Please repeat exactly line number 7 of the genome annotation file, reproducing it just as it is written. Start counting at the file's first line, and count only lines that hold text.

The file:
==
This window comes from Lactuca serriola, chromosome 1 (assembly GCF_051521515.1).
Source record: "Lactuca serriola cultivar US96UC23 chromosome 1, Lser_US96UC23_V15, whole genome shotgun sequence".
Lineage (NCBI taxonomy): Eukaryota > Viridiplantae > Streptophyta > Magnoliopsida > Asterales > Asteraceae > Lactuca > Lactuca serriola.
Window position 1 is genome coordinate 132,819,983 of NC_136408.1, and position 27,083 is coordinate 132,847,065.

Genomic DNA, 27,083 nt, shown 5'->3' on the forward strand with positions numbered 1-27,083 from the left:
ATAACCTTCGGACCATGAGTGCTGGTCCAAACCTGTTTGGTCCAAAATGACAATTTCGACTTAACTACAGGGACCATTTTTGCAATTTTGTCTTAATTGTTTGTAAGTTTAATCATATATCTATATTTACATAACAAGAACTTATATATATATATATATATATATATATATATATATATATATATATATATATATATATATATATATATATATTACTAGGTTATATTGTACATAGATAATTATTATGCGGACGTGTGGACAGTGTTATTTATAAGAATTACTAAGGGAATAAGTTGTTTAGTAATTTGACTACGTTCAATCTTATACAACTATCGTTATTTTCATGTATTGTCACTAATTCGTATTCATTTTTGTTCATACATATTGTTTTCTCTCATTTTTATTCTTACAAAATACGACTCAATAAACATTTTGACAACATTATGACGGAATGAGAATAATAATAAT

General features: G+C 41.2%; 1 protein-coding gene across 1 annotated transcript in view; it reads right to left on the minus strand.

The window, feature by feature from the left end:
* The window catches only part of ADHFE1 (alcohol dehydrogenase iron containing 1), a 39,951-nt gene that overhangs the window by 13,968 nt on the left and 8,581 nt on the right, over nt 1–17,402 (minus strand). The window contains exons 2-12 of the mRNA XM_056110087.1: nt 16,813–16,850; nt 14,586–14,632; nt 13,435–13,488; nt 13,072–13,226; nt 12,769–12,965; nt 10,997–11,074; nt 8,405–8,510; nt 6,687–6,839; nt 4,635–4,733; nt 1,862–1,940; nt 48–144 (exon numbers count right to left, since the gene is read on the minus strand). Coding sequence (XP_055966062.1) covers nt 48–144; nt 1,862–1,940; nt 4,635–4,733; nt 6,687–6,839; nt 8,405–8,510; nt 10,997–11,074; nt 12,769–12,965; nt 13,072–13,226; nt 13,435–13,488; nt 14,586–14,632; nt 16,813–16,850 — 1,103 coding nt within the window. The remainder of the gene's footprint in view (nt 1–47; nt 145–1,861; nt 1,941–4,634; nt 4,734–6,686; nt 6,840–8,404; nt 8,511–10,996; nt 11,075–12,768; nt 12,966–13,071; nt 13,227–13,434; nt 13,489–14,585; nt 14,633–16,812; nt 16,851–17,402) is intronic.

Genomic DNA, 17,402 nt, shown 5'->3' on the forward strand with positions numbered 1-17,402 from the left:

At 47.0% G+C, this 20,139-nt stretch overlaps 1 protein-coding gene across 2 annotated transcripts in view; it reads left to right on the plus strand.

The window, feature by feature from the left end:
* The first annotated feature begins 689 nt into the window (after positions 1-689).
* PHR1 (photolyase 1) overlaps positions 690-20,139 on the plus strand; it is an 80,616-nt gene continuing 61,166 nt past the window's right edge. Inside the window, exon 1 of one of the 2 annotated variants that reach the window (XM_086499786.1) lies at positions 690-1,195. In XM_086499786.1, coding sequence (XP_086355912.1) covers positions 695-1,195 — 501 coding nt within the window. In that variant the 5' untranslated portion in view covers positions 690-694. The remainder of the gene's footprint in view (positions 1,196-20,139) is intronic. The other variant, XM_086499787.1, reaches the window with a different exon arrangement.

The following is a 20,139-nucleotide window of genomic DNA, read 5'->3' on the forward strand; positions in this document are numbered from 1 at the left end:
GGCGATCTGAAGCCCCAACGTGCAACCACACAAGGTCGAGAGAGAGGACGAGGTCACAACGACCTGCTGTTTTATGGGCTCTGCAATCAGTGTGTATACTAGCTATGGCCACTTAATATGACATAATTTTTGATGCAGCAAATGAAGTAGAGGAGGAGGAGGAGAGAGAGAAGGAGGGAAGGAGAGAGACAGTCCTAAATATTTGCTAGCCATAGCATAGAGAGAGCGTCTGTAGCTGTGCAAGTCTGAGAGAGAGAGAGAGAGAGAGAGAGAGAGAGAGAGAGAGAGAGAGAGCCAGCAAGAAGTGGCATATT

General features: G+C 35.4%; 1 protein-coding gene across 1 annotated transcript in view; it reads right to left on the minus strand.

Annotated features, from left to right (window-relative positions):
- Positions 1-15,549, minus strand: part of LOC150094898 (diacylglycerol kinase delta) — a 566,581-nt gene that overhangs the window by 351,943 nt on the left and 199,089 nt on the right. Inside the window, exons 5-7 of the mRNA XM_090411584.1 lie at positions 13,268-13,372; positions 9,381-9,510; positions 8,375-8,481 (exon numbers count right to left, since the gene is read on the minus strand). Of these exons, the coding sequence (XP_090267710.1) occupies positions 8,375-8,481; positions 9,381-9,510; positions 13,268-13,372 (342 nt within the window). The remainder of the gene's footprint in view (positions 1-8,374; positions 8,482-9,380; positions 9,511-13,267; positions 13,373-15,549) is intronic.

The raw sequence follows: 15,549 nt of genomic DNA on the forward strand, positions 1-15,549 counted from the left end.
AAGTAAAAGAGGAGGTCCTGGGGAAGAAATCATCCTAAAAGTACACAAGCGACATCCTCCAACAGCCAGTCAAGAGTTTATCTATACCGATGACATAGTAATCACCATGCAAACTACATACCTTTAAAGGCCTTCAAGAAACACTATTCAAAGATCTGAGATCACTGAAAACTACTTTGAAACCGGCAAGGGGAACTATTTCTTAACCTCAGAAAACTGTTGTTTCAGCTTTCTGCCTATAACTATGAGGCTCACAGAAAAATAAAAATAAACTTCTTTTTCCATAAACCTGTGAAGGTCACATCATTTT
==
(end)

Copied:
General features: G+C 41.2%; 1 protein-coding gene across 1 annotated transcript in view; it reads right to left on the minus strand.